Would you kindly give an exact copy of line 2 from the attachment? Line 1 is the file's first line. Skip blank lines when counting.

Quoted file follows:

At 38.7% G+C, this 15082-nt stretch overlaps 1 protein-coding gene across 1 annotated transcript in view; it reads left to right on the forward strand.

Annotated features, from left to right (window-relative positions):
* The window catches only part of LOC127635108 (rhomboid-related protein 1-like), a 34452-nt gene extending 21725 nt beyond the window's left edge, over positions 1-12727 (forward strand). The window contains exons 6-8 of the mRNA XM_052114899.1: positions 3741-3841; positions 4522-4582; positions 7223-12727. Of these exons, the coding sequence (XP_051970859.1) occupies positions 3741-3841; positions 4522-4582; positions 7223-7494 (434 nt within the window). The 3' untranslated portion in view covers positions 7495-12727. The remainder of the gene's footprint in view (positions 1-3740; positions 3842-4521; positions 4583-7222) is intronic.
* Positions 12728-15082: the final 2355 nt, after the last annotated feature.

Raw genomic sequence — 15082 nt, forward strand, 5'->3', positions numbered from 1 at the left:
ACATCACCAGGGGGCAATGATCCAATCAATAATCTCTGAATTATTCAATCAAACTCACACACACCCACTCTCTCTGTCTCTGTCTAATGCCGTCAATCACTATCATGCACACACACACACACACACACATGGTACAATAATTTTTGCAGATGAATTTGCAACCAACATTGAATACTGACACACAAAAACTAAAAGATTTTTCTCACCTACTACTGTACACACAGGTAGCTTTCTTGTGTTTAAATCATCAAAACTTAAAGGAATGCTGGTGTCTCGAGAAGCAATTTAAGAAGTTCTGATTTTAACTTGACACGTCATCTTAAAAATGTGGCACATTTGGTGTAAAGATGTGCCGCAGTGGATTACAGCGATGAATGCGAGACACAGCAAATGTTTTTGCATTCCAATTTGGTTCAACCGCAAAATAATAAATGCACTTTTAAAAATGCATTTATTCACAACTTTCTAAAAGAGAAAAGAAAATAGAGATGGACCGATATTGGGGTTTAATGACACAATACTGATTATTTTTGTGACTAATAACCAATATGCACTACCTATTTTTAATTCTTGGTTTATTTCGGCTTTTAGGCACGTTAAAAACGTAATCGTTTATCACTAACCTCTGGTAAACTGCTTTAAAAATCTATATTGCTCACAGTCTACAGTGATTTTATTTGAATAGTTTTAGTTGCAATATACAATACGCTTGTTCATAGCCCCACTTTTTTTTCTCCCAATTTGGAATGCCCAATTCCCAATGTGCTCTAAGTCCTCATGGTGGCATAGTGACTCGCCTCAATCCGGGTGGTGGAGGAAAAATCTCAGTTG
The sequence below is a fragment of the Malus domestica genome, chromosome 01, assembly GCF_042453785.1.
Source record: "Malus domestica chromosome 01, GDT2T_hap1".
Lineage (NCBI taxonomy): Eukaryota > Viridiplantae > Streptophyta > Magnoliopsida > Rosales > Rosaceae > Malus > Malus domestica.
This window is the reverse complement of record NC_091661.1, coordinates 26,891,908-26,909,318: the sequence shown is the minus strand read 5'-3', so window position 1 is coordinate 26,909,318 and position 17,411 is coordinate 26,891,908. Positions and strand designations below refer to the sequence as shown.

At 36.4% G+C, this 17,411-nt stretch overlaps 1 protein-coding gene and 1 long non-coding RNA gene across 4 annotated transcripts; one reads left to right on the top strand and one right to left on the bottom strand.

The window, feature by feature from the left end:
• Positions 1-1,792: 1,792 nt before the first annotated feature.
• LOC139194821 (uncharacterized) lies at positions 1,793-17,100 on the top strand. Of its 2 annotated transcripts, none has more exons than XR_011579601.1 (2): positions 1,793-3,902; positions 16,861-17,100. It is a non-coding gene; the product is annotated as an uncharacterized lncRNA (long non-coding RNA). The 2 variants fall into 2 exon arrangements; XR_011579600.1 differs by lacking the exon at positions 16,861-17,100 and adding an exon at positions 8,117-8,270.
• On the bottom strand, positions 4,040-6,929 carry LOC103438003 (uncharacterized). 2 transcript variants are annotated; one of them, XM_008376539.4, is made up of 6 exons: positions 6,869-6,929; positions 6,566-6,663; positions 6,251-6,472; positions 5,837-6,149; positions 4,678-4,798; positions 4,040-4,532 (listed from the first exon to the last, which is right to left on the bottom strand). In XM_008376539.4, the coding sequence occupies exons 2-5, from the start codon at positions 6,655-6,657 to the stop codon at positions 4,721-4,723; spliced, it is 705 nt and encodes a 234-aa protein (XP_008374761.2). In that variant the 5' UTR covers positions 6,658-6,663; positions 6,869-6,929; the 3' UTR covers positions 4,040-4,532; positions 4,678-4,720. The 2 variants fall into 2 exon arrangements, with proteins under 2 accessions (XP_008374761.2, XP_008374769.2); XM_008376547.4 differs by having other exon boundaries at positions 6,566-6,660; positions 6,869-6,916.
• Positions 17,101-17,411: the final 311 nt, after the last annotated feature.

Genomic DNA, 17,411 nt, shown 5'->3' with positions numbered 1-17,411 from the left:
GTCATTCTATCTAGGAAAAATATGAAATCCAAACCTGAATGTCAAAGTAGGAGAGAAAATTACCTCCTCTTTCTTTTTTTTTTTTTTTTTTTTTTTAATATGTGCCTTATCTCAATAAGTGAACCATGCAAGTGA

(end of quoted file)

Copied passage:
Annotated features, from left to right (window-relative positions):